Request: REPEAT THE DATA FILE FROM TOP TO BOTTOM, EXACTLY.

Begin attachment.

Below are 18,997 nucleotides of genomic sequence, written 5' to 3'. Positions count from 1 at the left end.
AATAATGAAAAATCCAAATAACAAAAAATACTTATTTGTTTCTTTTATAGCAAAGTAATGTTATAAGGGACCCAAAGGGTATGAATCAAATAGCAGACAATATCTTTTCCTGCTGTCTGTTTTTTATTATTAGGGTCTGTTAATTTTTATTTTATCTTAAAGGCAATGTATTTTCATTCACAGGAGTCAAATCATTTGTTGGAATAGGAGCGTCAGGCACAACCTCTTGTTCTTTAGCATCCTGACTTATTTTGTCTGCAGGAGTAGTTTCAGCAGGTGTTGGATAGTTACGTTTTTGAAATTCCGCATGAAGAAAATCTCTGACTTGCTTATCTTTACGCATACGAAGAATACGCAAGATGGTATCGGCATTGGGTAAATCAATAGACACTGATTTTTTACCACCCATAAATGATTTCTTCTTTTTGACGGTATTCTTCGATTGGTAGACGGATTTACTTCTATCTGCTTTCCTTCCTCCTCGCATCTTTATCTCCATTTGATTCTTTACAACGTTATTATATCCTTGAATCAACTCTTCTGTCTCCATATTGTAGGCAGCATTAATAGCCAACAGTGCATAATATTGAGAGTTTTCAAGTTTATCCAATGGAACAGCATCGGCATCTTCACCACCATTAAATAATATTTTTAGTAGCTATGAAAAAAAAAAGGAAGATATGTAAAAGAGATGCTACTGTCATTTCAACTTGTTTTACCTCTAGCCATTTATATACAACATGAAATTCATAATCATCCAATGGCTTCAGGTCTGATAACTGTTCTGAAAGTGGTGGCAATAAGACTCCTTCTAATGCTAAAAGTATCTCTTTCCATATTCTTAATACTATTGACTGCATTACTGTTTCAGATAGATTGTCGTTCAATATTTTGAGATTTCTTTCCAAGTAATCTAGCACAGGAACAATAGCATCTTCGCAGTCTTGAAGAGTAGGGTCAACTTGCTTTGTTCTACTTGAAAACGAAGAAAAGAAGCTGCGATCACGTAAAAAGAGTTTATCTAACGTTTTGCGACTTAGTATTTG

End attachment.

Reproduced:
Below are 18,997 nucleotides of genomic sequence, written 5' to 3'. Positions count from 1 at the left end.
AATAATGAAAAATCCAAATAACAAAAAATACTTATTTGTTTCTTTTATAGCAAAGTAATGTTATAAGGGACCCAAAGGGTATGAATCAAATAGCAGACAATATCTTTTCCTGCTGTCTGTTTTTTATTATTAGGGTCTGTTAATTTTTATTTTATCTTAAAGGCAATGTATTTTCATTCACAGGAGTCAAATCATTTGTTGGAATAGGAGCGTCAGGCACAACCTCTTGTTCTTTAGCATCCTGACTTATTTTGTCTGCAGGAGTAGTTTCAGCAGGTGTTGGATAGTTACGTTTTTGAAATTCCGCATGAAGAAAATCTCTGACTTGCTTATCTTTACGCATACGAAGAATACGCAAGATGGTATCGGCATTGGGTAAATCAATAGACACTGATTTTTTACCACCCATAAATGATTTCTTCTTTTTGACGGTATTCTTCGATTGGTAGACGGATTTACTTCTATCTGCTTTCCTTCCTCCTCGCATCTTTATCTCCATTTGATTCTTTACAACGTTATTATATCCTTGAATCAACTCTTCTGTCTCCATATTGTAGGCAGCATTAATAGCCAACAGTGCATAATATTGAGAGTTTTCAAGTTTATCCAATGGAACAGCATCGGCATCTTCACCACCATTAAATAATATTTTTAGTAGCTATGAAAAAAAAAAGGAAGATATGTAAAAGAGATGCTACTGTCATTTCAACTTGTTTTACCTCTAGCCATTTATATACAACATGAAATTCATAATCATCCAATGGCTTCAGGTCTGATAACTGTTCTGAAAGTGGTGGCAATAAGACTCCTTCTAATGCTAAAAGTATCTCTTTCCATATTCTTAATACTATTGACTGCATTACTGTTTCAGATAGATTGTCGTTCAATATTTTGAGATTTCTTTCCAAGTAATCTAGCACAGGAACAATAGCATCTTCGCAGTCTTGAAGAGTAGGGTCAACTTGCTTTGTTCTACTTGAAAACGAAGAAAAGAAGCTGCGATCACGTAAAAAGAGTTTATCTAACGTTTTGCGACTTAGTATTTG